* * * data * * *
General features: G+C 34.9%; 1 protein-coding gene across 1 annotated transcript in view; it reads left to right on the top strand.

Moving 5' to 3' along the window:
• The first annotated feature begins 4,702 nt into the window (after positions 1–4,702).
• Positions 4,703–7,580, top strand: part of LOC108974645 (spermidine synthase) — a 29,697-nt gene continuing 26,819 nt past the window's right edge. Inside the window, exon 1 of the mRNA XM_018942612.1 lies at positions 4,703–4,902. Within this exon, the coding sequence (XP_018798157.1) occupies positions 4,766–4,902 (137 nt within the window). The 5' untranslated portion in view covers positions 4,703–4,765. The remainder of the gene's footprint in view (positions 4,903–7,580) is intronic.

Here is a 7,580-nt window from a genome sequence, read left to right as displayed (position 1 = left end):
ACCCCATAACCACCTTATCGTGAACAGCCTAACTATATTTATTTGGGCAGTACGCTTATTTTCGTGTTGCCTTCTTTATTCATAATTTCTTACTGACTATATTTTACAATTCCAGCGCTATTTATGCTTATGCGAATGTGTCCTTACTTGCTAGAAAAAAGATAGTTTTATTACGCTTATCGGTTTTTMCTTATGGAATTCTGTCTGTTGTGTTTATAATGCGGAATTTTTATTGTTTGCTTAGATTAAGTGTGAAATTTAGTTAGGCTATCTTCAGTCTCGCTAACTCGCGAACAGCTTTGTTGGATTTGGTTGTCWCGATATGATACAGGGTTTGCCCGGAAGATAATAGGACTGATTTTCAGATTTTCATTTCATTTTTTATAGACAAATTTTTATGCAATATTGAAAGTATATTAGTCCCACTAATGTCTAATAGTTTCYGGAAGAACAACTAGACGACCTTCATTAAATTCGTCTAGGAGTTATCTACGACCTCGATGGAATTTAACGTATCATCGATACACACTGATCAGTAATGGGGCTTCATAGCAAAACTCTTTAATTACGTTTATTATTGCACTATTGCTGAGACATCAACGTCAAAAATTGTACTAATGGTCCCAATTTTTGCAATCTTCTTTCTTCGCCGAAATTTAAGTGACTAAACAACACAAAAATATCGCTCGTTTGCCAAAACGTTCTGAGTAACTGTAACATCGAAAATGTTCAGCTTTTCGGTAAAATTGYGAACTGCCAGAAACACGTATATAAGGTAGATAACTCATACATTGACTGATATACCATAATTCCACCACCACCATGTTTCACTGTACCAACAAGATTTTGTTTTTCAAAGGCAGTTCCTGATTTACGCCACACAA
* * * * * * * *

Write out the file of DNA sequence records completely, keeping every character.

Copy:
General features: G+C 34.9%; 1 protein-coding gene across 1 annotated transcript in view; it reads left to right on the top strand.

Moving 5' to 3' along the window:
• The first annotated feature begins 4,702 nt into the window (after positions 1–4,702).
• Positions 4,703–7,580, top strand: part of LOC108974645 (spermidine synthase) — a 29,697-nt gene continuing 26,819 nt past the window's right edge. Inside the window, exon 1 of the mRNA XM_018942612.1 lies at positions 4,703–4,902. Within this exon, the coding sequence (XP_018798157.1) occupies positions 4,766–4,902 (137 nt within the window). The 5' untranslated portion in view covers positions 4,703–4,765. The remainder of the gene's footprint in view (positions 4,903–7,580) is intronic.

Here is a 7,580-nt window from a genome sequence, read left to right as displayed (position 1 = left end):
ACCCCATAACCACCTTATCGTGAACAGCCTAACTATATTTATTTGGGCAGTACGCTTATTTTCGTGTTGCCTTCTTTATTCATAATTTCTTACTGACTATATTTTACAATTCCAGCGCTATTTATGCTTATGCGAATGTGTCCTTACTTGCTAGAAAAAAGATAGTTTTATTACGCTTATCGGTTTTTMCTTATGGAATTCTGTCTGTTGTGTTTATAATGCGGAATTTTTATTGTTTGCTTAGATTAAGTGTGAAATTTAGTTAGGCTATCTTCAGTCTCGCTAACTCGCGAACAGCTTTGTTGGATTTGGTTGTCWCGATATGATACAGGGTTTGCCCGGAAGATAATAGGACTGATTTTCAGATTTTCATTTCATTTTTTATAGACAAATTTTTATGCAATATTGAAAGTATATTAGTCCCACTAATGTCTAATAGTTTCYGGAAGAACAACTAGACGACCTTCATTAAATTCGTCTAGGAGTTATCTACGACCTCGATGGAATTTAACGTATCATCGATACACACTGATCAGTAATGGGGCTTCATAGCAAAACTCTTTAATTACGTTTATTATTGCACTATTGCTGAGACATCAACGTCAAAAATTGTACTAATGGTCCCAATTTTTGCAATCTTCTTTCTTCGCCGAAATTTAAGTGACTAAACAACACAAAAATATCGCTCGTTTGCCAAAACGTTCTGAGTAACTGTAACATCGAAAATGTTCAGCTTTTCGGTAAAATTGYGAACTGCCAGAAACACGTATATAAGGTAGATAACTCATACATTGACTGATATACCATAATTCCACCACCACCATGTTTCACTGTACCAACAAGATTTTGTTTTTCAAAGGCAGTTCCTGATTTACGCCACACAA